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Homilies of the late Fr. Leonard Klein emphasize reality of sin, the need for grace

A Grain of Wheat: Collected Sermons of Father Leonard R. Klein is full of wisdom and insights and will surely be an excellent and vibrant resource for priests, laymen, and scholars alike.

(Image: clunymedia.com)

Selected from over 500 sermons preached as a Catholic priest, A Grain of Wheat is a collection of 65 of the finest homilies given by the late Fr. Leonard Klein and arranged by his wife Christa Klein. Fr. Leonard Klein served as a Lutheran pastor for many years. He left the Evangelical Lutheran Church in America due to its many doctrinal confusions. He then came into full communion with the Catholic Church in 2003 and received permission to be ordained to the priesthood. He was ordained in 2006. He was the first married man to be ordained to the priesthood for the Diocese of Wilmington, Delaware.

Fr. Klein served in the Diocese of Wilmington for nearly 13 years. He was diagnosed with acute myeloid leukemia in 2018. In her preface to the book, Fr. Klein’s wife, Christa, recounts how he continued to preach until September of 2019 and even continued writing in his worsening condition: “He preached his final homilies in September 2019 when complications developed requiring his return to the hospital. There, through the middle of autumn, he continued to write his weekly commentary on the lectionary readings for the parish.” Clearly proclaiming and explaining the Word of God was at the heart of his pastoral ministry.

On December 4, 2019, Fr. Leonard Klein passed on to his eternal reward.

The series of sermons in this collection are broken down into five separate groups revolving around the Liturgical Year. The first deals with Advent, Christmas, the Epiphany, and the Baptism of Jesus. The second treats Lent, Easter, and Pentecost. The third section contains sermons given during Ordinary Time. The fourth section is on assorted feasts and solemnities; while the fifth and final section is a compilation of sermons given on various occasions including funerals, weddings, and his farewell sermon for his Lutheran congregation.

In his sermons, Fr. Klein pulls from the rich traditions of the Church often referencing or citing excerpts from the Divine Office as well as the Extraordinary Form. He also quotes the saints, popes, and magisterial documents to emphasize the point he is trying to make. Likewise, he discusses current events taking place in the world and draws parallels with the Scriptures for the day.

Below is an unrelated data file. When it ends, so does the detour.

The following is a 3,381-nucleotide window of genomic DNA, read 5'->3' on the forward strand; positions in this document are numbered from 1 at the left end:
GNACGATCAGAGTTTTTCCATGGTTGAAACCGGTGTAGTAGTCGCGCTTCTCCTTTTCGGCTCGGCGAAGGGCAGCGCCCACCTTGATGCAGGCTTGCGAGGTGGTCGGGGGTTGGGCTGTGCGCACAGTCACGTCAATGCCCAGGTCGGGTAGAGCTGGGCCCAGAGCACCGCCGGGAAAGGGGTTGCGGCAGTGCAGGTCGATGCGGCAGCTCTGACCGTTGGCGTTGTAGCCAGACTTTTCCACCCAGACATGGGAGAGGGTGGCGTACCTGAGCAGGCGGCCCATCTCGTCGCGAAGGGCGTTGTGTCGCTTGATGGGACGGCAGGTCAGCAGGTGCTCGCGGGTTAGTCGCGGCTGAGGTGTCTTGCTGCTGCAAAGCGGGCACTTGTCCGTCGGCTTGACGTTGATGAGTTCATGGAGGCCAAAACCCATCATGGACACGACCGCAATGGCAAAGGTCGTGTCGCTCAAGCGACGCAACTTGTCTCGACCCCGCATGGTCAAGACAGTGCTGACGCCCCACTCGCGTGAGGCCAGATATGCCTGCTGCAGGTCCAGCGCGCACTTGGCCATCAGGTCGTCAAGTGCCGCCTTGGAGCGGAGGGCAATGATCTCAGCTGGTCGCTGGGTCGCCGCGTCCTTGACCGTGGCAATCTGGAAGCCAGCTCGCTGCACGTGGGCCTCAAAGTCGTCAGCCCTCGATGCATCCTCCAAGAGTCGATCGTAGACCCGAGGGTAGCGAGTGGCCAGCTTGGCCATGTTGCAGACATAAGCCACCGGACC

A common motif that Fr. Klein emphasizes is the reality of sin in the world. He does not try to sugarcoat it. For him, sin is the root of all evil in the world even though the world would like you to think otherwise: “Sin is powerful. Although the evidence is clear, the flesh wishes to deny it, wishes to deny that limp, that ‘mysterious limp’ that unbalances even the best of our efforts, as theologian Henri de Lubac described it.” While asserting the reality of sin in the world, he also emphasizes Divine Mercy. He states that the Church’s emphasis on Divine Mercy is not meant to downplay sin. Rather, Divine Mercy shows the reality of sin and the need for grace. Jesus came to heal the sick not the healthy. If there was no sin there would be no need for God’s Divine Mercy.

Throughout his sermons, Fr. Klein warns against social media outlets, governments, science, and technology. He warns that they try to make themselves out to be the savior of the world and that they often contribute to the darkness of sin and vice that pervade our world:

Washington, Wall Street, and Hollywood would like you to think that it all depends on them. So would Harvard and John Hopkins, the UN, the EU, CNN and Fox, and the New York Times. Science and technology will deliver us, many imagine. If any were declared Messiah and Lord, we would be wise to run for the bunkers.

The true Savior of the world is, of course, Jesus Christ. The world searches in vain for their messiah among the media and in this world without looking forward to the next life.

This then brings us to one of the main overarching themes of Fr. Klein’s sermons: the idea that we are not made for this world. We are made by God and for Him – He is our ultimate goal. This life is but a pilgrimage. He reminds the reader that the world will come to an end; that this life will come to an end, and that there will be a final judgment for each of us. Therefore, he recommends that we live our lives as a preparation for going to meet the Lord at our particular judgment when we have passed on from this life.

The concept of Christian freedom is also treated greatly by Fr. Klein. He notes that God has given man great freedom – the freedom to choose or to reject Him. This is clearly seen from the very first pages of Genesis. God permits man to choose between God and sin because man could not truly love God without such freedom: “God gives us the freedom to say yes or no, to serve or to rebel, so that we might respond to him in a fully human manner.”